‘I am worth protecting. No one will touch me without my permission.’

In a good program, as your skills improve, your sense of contribution, respect, and responsibility increases as well. Today, we’re seeing hybrid black belts awarded for blindfolding themselves so they can know what it’s like to be blind or spending a day in a wheelchair. This seems more like a high school sociology class than a study in the martial arts. To me, the ultimate black belt is a noble warrior who uses the martial arts as a method of personal and physical growth. It is a very individual pursuit that is better taken eyes wide open than blindfolded.

These are core attitudes and benefits that were inherent in the arts long before any student creed or message of the week.

The Golden Child of Martial Arts

In time, like me, many of you became the “golden child” of your martial arts school. You trained harder than anyone, and you were the best or one of the best students in the school.

By the time I was a first-degree brown belt, I rarely lost a sparring match against anyone other than my instructors. In fact, I refused to test for black belt, because it didn’t mean anything to me at the time. Keep in mind, this was a time of massive change in the martial arts industry.

Full contact had begun, and many of the myths of the “deadly black belt” were being exposed as nothing more than fable. Forms were being questioned as useless, as many black belts were shown to be only average fighters reduced to desperate, wild swinging in the full-contact arena.

After Mr. Farrah left the school, I stopped coming to my brown belt class. I would show up at the end of the class when they were getting ready to spar. I would walk out onto the floor, spar, and then leave. My instructor, Walt Bone, who was an excellent black belt and teacher, finally expelled me from the school.

Nine months later, he let me back in, and I returned to the arts with a deeper appreciation of what they were. I have worked hard ever since to honor them. I became Mr. Bone’s highest-ranking black belt until his death in a plane crash on December 16, 1982 (in a strange twist, I took him to the airport when he flew home to Dallas to visit his mom over the holidays. When I got home, I told my roommate, “I will never see him again.” Just a week later he died in a small plane crash in Texas).

These stories illustrate the path that many of us have traveled. It typically starts with an extended state of being powerless and out of control. That’s our motivation to join the martial arts school.

Though intimidation and violence existed within the martial arts school, the traditions and rules made it more meaningful, and we endured the pain to move into the inner circle. In the martial arts that inner circle is earned by gaining rank, which wins you Respect.

How to Gain Clarity of Purpose as a Martial Arts Instructor

The martial arts business is much like show business. There is confusion and internal conflict about money. “Serious” artists are concerned that they not sell out or become commercial. I saw an obese martial arts “master” on an A&E special. He said, “Martial arts is about changing lives. It’s not about making money.” Master Po has spoken.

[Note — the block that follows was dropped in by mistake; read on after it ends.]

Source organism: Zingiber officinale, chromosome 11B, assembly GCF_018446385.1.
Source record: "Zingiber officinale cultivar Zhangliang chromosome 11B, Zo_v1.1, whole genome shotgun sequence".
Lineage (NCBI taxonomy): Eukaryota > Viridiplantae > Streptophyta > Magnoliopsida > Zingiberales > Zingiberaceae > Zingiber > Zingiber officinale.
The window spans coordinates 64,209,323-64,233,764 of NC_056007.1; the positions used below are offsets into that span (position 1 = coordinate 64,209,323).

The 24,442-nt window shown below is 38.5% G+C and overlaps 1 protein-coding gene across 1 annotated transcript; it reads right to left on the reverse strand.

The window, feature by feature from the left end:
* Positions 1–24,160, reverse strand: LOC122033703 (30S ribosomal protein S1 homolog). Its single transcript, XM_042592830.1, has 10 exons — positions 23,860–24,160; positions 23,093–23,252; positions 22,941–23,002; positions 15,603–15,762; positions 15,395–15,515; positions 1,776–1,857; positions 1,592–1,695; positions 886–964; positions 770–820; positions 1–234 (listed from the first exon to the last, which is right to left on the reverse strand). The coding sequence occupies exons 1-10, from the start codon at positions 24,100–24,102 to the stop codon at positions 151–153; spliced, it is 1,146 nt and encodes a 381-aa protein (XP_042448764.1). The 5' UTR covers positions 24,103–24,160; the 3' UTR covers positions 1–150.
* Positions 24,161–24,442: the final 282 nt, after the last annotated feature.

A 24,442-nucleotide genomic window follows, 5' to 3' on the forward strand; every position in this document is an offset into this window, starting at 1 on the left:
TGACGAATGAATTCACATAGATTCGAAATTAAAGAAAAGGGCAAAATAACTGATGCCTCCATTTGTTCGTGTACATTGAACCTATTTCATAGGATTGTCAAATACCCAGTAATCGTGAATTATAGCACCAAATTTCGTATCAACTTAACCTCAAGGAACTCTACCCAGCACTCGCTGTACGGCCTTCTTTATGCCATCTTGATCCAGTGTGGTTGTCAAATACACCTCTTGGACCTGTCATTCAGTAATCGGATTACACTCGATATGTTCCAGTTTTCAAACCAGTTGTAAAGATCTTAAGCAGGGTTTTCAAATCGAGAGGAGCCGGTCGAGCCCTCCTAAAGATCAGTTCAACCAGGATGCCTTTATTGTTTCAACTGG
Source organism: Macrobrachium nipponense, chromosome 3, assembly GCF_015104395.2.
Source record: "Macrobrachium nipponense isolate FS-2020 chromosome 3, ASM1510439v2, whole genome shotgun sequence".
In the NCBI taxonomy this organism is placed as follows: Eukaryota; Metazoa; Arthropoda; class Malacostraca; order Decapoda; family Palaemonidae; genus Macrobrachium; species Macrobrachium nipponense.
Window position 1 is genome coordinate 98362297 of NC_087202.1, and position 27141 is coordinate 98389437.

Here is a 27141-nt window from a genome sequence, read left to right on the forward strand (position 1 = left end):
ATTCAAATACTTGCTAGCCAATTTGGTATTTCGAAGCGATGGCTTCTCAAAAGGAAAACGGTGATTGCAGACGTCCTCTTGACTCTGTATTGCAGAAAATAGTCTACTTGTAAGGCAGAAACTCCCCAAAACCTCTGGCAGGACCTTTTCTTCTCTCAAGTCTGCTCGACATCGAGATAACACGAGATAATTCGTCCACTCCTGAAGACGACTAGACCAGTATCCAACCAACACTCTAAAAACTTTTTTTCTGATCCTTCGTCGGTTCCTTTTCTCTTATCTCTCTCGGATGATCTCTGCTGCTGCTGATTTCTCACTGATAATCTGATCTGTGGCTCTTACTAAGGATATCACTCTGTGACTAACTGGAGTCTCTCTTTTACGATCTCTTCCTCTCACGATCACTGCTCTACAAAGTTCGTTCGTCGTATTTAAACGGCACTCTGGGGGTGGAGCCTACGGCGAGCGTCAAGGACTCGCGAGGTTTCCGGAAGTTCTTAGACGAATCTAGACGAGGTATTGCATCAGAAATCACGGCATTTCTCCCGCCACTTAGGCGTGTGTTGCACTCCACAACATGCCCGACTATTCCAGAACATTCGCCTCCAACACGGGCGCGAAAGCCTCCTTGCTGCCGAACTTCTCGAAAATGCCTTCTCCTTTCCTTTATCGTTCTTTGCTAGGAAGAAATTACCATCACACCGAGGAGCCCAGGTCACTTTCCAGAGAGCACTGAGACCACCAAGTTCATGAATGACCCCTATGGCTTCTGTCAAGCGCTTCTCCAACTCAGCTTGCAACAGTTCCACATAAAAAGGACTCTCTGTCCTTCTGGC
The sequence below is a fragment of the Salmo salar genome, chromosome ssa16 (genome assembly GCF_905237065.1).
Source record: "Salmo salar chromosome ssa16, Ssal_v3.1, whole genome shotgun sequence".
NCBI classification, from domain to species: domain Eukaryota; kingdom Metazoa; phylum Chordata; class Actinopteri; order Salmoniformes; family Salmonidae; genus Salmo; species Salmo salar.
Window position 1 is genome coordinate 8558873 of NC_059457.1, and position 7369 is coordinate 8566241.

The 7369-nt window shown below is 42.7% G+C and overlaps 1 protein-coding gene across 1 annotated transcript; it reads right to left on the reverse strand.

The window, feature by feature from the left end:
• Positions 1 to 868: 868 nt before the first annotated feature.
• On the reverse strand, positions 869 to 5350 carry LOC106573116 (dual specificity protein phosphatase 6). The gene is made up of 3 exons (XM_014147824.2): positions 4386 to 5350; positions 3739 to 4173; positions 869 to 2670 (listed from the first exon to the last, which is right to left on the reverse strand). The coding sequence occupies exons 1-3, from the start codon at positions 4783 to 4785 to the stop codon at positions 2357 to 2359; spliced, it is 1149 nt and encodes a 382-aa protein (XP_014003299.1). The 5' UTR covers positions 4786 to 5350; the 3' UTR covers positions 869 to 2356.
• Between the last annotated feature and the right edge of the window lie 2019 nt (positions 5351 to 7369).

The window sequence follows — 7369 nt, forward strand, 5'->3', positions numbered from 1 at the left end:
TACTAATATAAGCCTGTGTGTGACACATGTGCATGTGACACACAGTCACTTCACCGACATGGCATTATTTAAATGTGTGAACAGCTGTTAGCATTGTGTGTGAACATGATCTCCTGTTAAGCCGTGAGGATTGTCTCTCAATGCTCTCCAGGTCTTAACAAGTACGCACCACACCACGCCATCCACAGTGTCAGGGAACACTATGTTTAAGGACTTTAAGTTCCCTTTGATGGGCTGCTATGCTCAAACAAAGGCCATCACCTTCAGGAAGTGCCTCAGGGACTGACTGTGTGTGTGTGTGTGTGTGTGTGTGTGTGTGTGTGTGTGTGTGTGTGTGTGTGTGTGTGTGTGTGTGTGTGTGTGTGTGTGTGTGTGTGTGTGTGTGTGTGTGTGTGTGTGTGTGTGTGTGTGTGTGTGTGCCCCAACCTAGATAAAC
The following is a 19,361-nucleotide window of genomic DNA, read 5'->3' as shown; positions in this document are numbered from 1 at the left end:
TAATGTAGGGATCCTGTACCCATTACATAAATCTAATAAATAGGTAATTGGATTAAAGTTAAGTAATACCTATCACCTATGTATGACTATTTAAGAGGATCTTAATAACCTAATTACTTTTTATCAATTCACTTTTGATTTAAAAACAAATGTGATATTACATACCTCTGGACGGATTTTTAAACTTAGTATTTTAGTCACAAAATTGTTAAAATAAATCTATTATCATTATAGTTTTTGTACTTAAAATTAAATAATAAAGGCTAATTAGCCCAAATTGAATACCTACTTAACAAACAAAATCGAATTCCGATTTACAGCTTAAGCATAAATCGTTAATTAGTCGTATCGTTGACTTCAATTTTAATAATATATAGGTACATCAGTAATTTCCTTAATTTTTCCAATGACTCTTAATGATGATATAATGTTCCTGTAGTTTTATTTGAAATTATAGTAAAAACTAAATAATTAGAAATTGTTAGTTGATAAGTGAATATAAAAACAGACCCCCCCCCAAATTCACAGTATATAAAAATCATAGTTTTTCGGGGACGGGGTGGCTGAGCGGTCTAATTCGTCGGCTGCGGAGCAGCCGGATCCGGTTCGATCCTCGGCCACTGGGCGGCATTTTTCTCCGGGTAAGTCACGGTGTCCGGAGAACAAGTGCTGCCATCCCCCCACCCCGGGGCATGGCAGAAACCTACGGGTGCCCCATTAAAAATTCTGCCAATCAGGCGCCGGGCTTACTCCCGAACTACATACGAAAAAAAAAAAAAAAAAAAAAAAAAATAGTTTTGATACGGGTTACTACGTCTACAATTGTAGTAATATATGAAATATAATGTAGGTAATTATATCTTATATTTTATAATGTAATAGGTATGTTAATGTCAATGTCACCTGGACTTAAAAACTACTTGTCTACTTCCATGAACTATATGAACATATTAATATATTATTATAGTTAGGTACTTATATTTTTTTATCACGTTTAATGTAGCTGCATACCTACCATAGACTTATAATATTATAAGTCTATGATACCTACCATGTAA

That kind of easy-to-spew rhetoric creates confusion in the martial arts industry. The history of martial arts is rife with stories of master instructors teaching the arts altruistically. When you hear one of those stories, it’s usually from someone who thinks charging for martial arts is wrong. Just keep in mind that: 

There is a big difference between you and the story teller or the kind master – they don’t have to pay your bills. You do! 

Like sex, money is seldom discussed, other than to complain about the lack of it. If you were raised in a family that struggled financially, you may have certain beliefs drilled into your head: such as, “The rich get richer, while the poor get poorer.” “We can’t afford that!” “I’d rather be happy than rich.” “Money is the root of all evil.” “The rich put their pants on one leg at a time.” Or, my favorite of all time, “If money was so important, look at who God gave it to.” 

The message is that not only will you not have money but also that people who have money have sold their soul. The truth is that money is like a hammer: it’s just a tool. Money is also blind; it doesn’t care who has it or uses it. If you save your money, your wealth grows. If you spend it, your wealth shrinks. Money doesn’t care one way or the other. 

When you combine that kind of negative association with money – which is very common, by the way – and throw in the so-called spiritual underpinnings of the martial arts, you get idiotic statements like the one from the chubby master guy. 

Because the martial arts can be a power for good, many of us convince ourselves that we teach to help people. We feel we should sacrifice our own well-being to “help the children.” We charge too little, and we let people train for free and, when they get good enough, we hire them to teach. When they underperform we keep them on, because, well, Sally has been with me for six years. If I fire her, I don’t know what she would do. 

Many of us worked hard to make all our students happy, and I don’t mean only from a student service standpoint. Our reward is that smile on little Johnny’s face, or Cindy’s improved grades, or Joe’s raise at work because we gave him the confidence to ask for it. Most professions don’t offer those rewards. In fact, that is all the reward we need, right? Wrong. Very, very wrong. Beware this dangerous trap of rationalization. 

When your well-being depends on how happy your students are, doctors call that co-dependency, and it will eat you alive. There is no way you can keep all of your students happy. This approach will wear you down and burn you out, because the human experience is a balance of good and bad for all of us, including our students.